This week’s Word of the Week is egregious meaning outstandingly bad, although it used to be a compliment, as the word also has an archaic meaning of something that is remarkably good, coming from the Latin egregius meaning preeminent, excellent, extraordinary. The literal translation is ‘Rising above the flock’ from the phrase ex grege. Ex meaning ‘out of’ and grege, from grex ‘herd, flock’. In a legal context, egregious refers to actions or conduct that is wrong beyond any reasonable measure.
CrimeFest – where the pen is bloodier than the sword – celebrates its 10th anniversary this year, with one of its best-ever programs, in which I am once again privileged to participate. The event well deserves its accolade from ‘The Guardian’ newspaper as one of “the best 50 festivals in the world.”
- Saturday, May 19th @ 9:00 – 9:50am
‘W Is For Woman – Something To Prove?’
Sharan Newman (Moderator), Jane Casey, Niki Mackay, Christine Poulson, Zoë Sharp
- Saturday, May 19th @ 2:00 – 2:50pm
‘Kiss Kiss, Bang Bang: Classic Thrillers’
Jake Kerridge (Moderator), CJ Carver, Lee Child, Mike Ripley, Zoë Sharp
- Sunday, May 20th @ 9:30 – 10:20am
‘The Indie Alternative‘
Zoë Sharp (Moderator), Ian Andrew, Karen Millie-James, Alison Morton, Debbie Young.
Twenty superb new crime stories have been commissioned specially to celebrate the tenth anniversary of CrimeFest, described by The Guardian as ‘one of the fifty best festivals in the world’.
A star-studded international group of authors has come together in crime writing harmony to provide a killer cocktail for noir fans, in the form of Ten Year Stretch: Celebrating a Decade of Crime Fiction at CrimeFest.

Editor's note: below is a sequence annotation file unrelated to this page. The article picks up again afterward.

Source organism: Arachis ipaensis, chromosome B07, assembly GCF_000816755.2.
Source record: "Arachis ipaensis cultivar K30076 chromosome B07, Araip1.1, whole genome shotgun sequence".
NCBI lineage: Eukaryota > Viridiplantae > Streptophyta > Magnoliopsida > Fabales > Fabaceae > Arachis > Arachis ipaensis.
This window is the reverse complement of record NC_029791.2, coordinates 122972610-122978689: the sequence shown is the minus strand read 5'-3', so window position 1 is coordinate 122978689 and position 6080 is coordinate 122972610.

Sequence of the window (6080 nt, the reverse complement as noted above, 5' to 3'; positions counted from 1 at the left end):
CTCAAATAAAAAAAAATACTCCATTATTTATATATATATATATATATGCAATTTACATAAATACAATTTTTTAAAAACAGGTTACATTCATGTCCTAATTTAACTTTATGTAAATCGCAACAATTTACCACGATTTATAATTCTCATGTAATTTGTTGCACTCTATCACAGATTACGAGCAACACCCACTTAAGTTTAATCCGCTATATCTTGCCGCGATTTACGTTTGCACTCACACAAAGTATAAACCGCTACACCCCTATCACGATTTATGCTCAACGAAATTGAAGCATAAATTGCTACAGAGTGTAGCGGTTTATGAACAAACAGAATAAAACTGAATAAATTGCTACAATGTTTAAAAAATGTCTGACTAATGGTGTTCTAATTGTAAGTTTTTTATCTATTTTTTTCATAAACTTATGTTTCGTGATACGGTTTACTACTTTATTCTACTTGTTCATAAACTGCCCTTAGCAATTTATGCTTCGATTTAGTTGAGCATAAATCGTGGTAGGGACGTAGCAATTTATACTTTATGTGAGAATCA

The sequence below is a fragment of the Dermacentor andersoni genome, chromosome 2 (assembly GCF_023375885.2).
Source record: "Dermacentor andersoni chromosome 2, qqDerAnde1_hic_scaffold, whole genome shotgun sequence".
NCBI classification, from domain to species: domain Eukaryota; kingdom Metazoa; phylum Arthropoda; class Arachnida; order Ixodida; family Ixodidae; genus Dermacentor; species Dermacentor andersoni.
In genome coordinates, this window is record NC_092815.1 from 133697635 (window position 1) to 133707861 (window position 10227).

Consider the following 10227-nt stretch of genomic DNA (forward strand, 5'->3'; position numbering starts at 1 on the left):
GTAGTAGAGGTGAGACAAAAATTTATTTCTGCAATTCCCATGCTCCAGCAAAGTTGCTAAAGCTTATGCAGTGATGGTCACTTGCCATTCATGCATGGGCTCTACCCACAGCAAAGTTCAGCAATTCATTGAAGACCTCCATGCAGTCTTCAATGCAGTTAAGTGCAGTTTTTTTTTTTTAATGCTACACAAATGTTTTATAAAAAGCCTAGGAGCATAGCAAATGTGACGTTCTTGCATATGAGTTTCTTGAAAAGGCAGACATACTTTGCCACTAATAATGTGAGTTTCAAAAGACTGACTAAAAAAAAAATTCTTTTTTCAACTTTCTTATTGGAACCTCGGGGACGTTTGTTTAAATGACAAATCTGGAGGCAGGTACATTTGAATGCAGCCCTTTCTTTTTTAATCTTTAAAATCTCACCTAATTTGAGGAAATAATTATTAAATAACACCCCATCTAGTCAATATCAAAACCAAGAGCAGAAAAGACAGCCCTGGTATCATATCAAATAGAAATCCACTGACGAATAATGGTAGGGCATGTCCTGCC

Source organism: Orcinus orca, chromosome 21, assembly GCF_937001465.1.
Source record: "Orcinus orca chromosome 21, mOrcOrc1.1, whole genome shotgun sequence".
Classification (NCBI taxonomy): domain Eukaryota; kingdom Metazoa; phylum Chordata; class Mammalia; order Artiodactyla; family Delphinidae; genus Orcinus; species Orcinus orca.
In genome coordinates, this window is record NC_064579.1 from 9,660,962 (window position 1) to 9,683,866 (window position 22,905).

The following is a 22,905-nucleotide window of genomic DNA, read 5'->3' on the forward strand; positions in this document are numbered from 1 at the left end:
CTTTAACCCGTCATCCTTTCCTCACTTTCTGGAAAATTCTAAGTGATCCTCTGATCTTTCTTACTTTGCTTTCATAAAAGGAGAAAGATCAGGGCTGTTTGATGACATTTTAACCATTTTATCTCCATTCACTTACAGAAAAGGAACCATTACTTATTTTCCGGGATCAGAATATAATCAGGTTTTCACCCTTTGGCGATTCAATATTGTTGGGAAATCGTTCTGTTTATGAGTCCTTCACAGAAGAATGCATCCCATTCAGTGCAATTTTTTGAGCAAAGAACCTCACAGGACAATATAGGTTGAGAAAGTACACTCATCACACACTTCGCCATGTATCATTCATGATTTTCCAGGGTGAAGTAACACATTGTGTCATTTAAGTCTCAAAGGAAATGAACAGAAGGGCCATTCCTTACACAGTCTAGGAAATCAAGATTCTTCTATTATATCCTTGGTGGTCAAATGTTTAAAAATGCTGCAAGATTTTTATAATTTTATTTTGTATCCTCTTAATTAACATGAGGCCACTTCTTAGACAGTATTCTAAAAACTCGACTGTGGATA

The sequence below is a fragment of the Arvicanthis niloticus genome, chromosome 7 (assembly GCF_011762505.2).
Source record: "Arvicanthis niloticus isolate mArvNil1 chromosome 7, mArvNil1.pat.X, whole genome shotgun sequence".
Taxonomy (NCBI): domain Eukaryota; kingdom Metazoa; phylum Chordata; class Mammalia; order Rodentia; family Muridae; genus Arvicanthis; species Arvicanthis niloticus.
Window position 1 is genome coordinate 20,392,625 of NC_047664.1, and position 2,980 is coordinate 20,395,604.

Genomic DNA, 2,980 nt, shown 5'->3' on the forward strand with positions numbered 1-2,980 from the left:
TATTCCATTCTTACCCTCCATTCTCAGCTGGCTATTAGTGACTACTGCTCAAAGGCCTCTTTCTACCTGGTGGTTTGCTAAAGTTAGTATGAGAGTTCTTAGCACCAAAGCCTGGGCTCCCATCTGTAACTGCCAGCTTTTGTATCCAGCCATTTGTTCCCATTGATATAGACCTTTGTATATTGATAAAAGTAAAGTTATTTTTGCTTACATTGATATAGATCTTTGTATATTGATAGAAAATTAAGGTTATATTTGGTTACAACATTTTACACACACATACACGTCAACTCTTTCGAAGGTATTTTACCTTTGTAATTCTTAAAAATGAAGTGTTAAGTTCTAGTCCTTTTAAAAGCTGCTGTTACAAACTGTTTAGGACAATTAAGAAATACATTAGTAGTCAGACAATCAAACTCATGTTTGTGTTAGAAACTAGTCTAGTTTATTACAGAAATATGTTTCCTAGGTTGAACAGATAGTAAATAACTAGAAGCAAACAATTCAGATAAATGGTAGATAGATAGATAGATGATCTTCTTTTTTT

I’ve been an attending author at CrimeFest since its inaugural event in Bristol when it was actually Left Coast Crime. Since then, I’ve hardly missed a year and I’m a huge fan of the festival. So, I was honoured to be invited to submit a story for Ten Year Stretch, although I confess I still hanker after the title that was originally suggested—Decade Bodies.
Published this month (April) by No Exit Press, the foreword is by international bestselling thriller writer Peter James. The editors are Martin Edwards, responsible for many award-winning anthologies, and Adrian Muller, CrimeFest co-founder.
The contributors to Ten Year Stretch are: Bill Beverly, Simon Brett, Lee Child, Ann Cleeves, Jeffery Deaver, Martin Edwards, Kate Ellis, Peter Guttridge, Sophie Hannah, John Harvey, Mick Herron, Donna Moore, Caro Ramsay, Ian Rankin, James Sallis, Zoë Sharp, Yrsa Sigurdardottir, Maj Sjowall, Michael Stanley and Andrew Taylor.
My own contribution is ‘Caught on Camera’, a snapshot of what might be our future in post-Brexit Britain where the best of the police force is now in private hands. It follows the start of newly-minted Detective Olivia Milton’s first day on the job, the ink still wet on her university police degree. She thinks she has a lot to offer her new boss, the highly experienced Lieutenant Job. She has a lot to learn.